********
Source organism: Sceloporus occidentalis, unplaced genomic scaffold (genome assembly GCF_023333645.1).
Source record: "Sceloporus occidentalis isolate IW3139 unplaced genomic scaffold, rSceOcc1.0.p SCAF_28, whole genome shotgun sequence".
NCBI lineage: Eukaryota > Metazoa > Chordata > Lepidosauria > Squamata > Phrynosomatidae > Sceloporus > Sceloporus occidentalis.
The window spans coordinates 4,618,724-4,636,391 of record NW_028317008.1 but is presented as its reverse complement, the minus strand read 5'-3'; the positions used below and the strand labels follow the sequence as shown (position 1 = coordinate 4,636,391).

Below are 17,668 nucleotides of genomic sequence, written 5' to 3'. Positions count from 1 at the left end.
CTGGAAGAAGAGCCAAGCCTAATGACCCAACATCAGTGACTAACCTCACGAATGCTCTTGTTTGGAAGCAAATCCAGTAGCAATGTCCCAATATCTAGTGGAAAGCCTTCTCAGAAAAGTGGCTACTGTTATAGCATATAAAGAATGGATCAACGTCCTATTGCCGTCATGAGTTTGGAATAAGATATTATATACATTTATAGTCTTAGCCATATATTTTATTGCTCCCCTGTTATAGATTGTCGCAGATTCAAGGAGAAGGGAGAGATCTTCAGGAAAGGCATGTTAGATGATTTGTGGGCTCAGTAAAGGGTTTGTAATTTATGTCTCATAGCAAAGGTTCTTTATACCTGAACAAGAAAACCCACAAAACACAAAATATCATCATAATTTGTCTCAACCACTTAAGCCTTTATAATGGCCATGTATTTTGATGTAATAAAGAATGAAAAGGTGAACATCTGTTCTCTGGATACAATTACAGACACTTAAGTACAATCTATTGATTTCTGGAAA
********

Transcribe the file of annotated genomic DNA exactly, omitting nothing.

Source organism: Sceloporus occidentalis, unplaced genomic scaffold (genome assembly GCF_023333645.1).
Source record: "Sceloporus occidentalis isolate IW3139 unplaced genomic scaffold, rSceOcc1.0.p SCAF_28, whole genome shotgun sequence".
NCBI lineage: Eukaryota > Metazoa > Chordata > Lepidosauria > Squamata > Phrynosomatidae > Sceloporus > Sceloporus occidentalis.
The window spans coordinates 4,618,724-4,636,391 of record NW_028317008.1 but is presented as its reverse complement, the minus strand read 5'-3'; the positions used below and the strand labels follow the sequence as shown (position 1 = coordinate 4,636,391).

Below are 17,668 nucleotides of genomic sequence, written 5' to 3'. Positions count from 1 at the left end.
CTGGAAGAAGAGCCAAGCCTAATGACCCAACATCAGTGACTAACCTCACGAATGCTCTTGTTTGGAAGCAAATCCAGTAGCAATGTCCCAATATCTAGTGGAAAGCCTTCTCAGAAAAGTGGCTACTGTTATAGCATATAAAGAATGGATCAACGTCCTATTGCCGTCATGAGTTTGGAATAAGATATTATATACATTTATAGTCTTAGCCATATATTTTATTGCTCCCCTGTTATAGATTGTCGCAGATTCAAGGAGAAGGGAGAGATCTTCAGGAAAGGCATGTTAGATGATTTGTGGGCTCAGTAAAGGGTTTGTAATTTATGTCTCATAGCAAAGGTTCTTTATACCTGAACAAGAAAACCCACAAAACACAAAATATCATCATAATTTGTCTCAACCACTTAAGCCTTTATAATGGCCATGTATTTTGATGTAATAAAGAATGAAAAGGTGAACATCTGTTCTCTGGATACAATTACAGACACTTAAGTACAATCTATTGATTTCTGGAAA